The BBC ran a story last month on a young Somali named Mahad Olad. The article described a young Muslim who left Islam because:
a) He could not accept a faith that “promotes” terrorism: a terrorist threw a bomb in a Christian school, and Mahad heard a Somali cleric justify it and says, "I was like, this is what my faith promotes. This is what Islam stands for. And if all these theories about Islam being inherently connected to violence are true, then I don't think I can consider myself a Muslim."
b) He believed Islam does not accept gays: "I guess one of the reasons I started questioning religion was because I felt I couldn't reconcile the two," he says. "I did not believe there was a space for me, as a gay person, to be Muslim."
I couldn’t begin to tell you how many times I have heard something similar. It is always a young person, who doesn’t understand the diversity of Islam, and who believe the type of Islam exposed to them is the only “real” Islam.
Think of Ayaan Hirsi Ali, for example. She was a young woman who jumped ship on her way to an arranged marriage. She suffered Female Genital Mutilation. She suffered the second-class treatments many Muslims are accustomed to in some parts of the Muslim World. And, just like Mahad, she left her faith because she didn’t think it was for her.
Had young Mahad knew there was a long tradition of Muslims who do not support terrorism, who support interfaith work, and who do not believe in a world where this type of religion or that type of religion is superior to another, what do you think he would do?
Had young Mahad knew there have always been LGBT Muslims who had a supportive interpretation of the faith than the homophobic ones he was accustomed to, what do you think he would do?
He would not leave his faith.
But Mahad, like Ayaan Hirsi Ali, is regrettably someone whose ignorance of the faith exposed him to a hateful life. He has probably never seen openly gay Somalis. He probably doesn’t know there is something as openly gay imams, one of them Somali.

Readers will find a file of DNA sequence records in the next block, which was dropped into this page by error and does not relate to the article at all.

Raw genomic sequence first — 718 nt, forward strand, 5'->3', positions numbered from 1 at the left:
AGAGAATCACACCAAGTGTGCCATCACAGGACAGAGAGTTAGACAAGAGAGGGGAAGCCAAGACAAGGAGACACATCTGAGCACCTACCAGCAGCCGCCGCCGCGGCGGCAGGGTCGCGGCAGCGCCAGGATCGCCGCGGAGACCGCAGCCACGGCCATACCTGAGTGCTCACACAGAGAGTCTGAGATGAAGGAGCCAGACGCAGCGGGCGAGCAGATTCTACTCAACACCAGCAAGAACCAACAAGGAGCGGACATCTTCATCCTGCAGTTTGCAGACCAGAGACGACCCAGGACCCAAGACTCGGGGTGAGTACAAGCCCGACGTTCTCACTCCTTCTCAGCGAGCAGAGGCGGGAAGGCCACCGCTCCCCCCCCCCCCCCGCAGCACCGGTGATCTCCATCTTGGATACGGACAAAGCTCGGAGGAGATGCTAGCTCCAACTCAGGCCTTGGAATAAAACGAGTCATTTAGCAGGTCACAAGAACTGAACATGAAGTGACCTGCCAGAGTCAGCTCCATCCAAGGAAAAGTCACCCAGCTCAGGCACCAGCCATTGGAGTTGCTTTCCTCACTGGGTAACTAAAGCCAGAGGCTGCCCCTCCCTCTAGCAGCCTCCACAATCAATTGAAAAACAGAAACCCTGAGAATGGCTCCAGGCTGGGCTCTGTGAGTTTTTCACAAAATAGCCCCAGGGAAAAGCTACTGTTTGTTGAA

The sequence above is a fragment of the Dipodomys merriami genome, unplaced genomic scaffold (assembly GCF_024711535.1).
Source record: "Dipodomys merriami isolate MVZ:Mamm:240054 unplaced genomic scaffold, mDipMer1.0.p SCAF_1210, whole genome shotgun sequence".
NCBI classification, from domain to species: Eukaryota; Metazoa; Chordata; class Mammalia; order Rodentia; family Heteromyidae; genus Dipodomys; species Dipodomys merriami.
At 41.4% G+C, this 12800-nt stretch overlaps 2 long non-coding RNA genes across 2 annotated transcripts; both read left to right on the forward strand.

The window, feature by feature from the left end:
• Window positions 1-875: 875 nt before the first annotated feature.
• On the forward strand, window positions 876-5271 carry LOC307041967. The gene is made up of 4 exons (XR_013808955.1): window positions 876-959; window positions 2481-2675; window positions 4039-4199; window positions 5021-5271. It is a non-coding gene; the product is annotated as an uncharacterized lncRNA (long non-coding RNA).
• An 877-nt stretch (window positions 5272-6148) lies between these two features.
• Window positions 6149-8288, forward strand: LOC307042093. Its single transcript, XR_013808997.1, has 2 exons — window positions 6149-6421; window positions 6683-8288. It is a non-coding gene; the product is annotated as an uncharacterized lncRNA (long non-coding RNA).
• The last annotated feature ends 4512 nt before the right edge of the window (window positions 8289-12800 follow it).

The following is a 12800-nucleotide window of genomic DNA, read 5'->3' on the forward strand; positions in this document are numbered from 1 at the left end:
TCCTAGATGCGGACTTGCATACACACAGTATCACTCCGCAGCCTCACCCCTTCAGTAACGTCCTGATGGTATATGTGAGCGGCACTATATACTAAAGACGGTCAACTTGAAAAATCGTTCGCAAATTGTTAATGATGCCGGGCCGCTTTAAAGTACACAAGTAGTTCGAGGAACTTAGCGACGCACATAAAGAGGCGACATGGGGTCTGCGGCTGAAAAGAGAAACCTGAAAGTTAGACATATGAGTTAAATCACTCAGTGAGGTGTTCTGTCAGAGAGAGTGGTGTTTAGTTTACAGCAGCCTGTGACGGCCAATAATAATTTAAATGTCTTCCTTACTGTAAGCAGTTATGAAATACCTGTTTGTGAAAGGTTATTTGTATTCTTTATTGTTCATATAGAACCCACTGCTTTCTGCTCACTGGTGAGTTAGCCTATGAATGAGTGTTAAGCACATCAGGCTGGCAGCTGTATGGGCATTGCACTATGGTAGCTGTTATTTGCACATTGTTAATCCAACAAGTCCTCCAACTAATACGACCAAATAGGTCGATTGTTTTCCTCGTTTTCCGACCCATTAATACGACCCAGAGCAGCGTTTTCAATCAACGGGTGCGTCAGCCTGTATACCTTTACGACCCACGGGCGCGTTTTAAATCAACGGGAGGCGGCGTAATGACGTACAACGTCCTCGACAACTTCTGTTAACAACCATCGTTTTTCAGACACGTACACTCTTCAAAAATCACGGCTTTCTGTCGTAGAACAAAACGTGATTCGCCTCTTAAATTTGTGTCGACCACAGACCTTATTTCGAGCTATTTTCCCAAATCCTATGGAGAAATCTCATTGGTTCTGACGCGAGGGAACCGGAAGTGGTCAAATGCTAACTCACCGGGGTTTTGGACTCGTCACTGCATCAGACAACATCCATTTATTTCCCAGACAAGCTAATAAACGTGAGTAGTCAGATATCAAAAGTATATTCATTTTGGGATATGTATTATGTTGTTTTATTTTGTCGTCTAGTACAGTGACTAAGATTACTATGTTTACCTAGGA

For one, Mahad was born “in between”: he was born, according to the article, in Kenya in 1997 and his family moved to Minnesota in 2001. It means, unfortunately, that he probably never even heard of gay communities of Somalia, or that some of us grew up in a time in Somalia where we never heard of homophobia.
Imagine if he knew about the world Hamdi Sultan describes so vividly in my book, “Being Queer andSomali”? Imagine if he knew the gay neighborhoods described in that book, the LGBT Somali history communicated, or the many LGBT stories who survived the hatred with information?
Who should we blame?
The Muslim community.
If we didn’t allow the extremists like Salafis or Wahhabis become the loudest members of our community, we could help Muslims understand the diversity of our faith.
Support diverse voices, and you won’t have to deal with your kids leaving your faith. I personally support Sufism, Progressive Islam, and Moderate Islam.
Think of this:
“Progressive Islam is an inclusive Islamic interpretation that envisions a community for all followed by Progressive Muslims,” says Imam Daayiee Abdullah of MECCA Institute. “This type of Islam, for example, supports Women’s Rights, LGBT Rights, and Youth Rights.”
Do you think Mahad would leave Islam had he been exposed to an Islam like that?
To the irresponsible so-called journalists of today, I say: do a better job of investigating and telling a full story. If you talk about a queer Somali who is leaving his faith, why not talk about queer Somalis who do not? If someone says they left because they believed Islam was responsible for the homophobia they experienced, why not share the stories of others who say otherwise?
But, of course, adding fuel to Islamophobia sells more.
If you’re a British news agency, why not, for example, talk about the fact that you introduced us to homophobia? Why don’t you tell your readers that the difference between Somalia and Djibouti is that you colonized us in Somalia and the French in Djibouti, which is how one type of Somali community (the folks in Djibouti) doesn’t have sodomy laws to fuel societal homophobia.
Finally, to the young people like Mahad, I say: you’re responsible for your life. So, this is not an attack on you or your choices; it is just that I’m responsible for my life, too.